The future of retail – High Street Bladerunners and Apple in Wonderland

AT&T Flagship Chicago

AT&T’s flagship Chicago store

I was going to write this week on the manifesto from MANTOWNHUMAN – subtitled “TOWARDS A NEW HUMANISM IN ARCHITECTURE” but frankly the dystopian visions it conjured up drove such a bulldozer through any human sensibility as to prove thoroughly depressing. You can find it here if you’re that way inclined. I’d be interested in your views. Instead I’m following up on a faintly hagiographic article in Adweek which recently hailed a new frontier in physical retail spaces, building on the success of Apple’s uber-cool high street playgrounds for bored teenagers and husbands. The store in question and an example of what many are hailing as the future of retail is AT&T’s new flagship on the self-styled Magnificent Mile in Chicago.

You can read the full article here  and see Fast Company’s tour of the store here but the essence of the design is that it’s like being enveloped physically in a website, with all the interactivity and gamification you can shake a stick at. And while we’re on the subject, given its ubiquity in business and technological circles, why does my spell checker not recognise the term “gamification”? On the face of it there are similarities here to provoke the kind of response that left me disturbed by the MANTOWNHUMAN manifesto.

And yet, if one can get beyond the notion of shopping whilst a soundtrack of “innovation sounds” (which is admittedly an improvement on high-volume rap dance music, as anyone who has been to buy shoes recently will attest) plays, there seems much to commend this re-imagining of retail space for the post-HMV and Woolworths world. Footfall is certainly impressive, with up to 30,000 people visiting each month. I couldn’t find any sales figures for the store but Adweek does quote Razorfish as saying that sales of Audi models at Audi City (a similarly interactive space created in Piccadilly ahead of the 2012 London Olympics) were up 70% over mainline dealers with 90% of visitors being new to the brand. Even Amazon, cited as one of the factors in the demise of traditional high street music and book retailers, is considering a physical presence.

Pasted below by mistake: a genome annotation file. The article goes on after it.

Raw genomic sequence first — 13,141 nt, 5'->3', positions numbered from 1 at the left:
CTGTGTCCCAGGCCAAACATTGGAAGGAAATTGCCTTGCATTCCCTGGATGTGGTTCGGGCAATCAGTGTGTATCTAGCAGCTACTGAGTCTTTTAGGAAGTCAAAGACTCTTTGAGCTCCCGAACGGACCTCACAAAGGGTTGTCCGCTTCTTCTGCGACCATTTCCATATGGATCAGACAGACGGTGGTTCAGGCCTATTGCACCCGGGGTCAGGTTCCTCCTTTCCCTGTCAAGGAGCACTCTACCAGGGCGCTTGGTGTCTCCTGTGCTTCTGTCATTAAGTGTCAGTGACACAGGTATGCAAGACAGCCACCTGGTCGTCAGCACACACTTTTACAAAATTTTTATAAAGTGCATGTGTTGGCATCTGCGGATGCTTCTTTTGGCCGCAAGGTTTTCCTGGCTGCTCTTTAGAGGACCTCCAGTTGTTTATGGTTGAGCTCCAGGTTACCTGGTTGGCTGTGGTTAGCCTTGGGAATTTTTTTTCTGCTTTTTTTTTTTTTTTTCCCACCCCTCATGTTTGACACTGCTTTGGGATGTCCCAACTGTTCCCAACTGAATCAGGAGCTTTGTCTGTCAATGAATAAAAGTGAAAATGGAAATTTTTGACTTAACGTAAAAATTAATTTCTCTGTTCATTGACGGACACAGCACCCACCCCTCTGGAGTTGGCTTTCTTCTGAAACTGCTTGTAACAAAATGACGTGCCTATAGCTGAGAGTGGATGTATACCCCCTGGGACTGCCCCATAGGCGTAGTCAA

It’s a cheering signal of hope for the future of our high streets and for the future of the design of public retail space. However, what is even more heartening is the human element in all of this. These are thoughtfully curated spaces which put personal contact with staff at the heart of the experience. Sure, they have a product to shift but seamless blending of the branded online environment with the real world physical one is reassuring and reinforcing and the care with which staff deal with technologically-challenged customers is paramount to retaining trust in that brand.

What still matters to most, if not all of us is a personal touch and the opportunity to interact with others who are, in turn, enthusiastic about being present for others. These new outlets represent a huge investment and it remains to be seen how sustainable the returns will be. But if, or when, that investment pays off and our communities are revitalised, we might just be hailing these technological behemoths as saviours and the future of retail rather than vilifying them for destroying the fabric of our societies through lost jobs and gap-toothed shopping centres.


Simon HeathSimon Heath is a freelance illustrator and commentator on workplace and facilities management issues and was formerly Head of Operations, Global Workplace Strategies at CBRE. For more of Simon’s worldly, wise and witty writing on all things work and workplace, visit his blog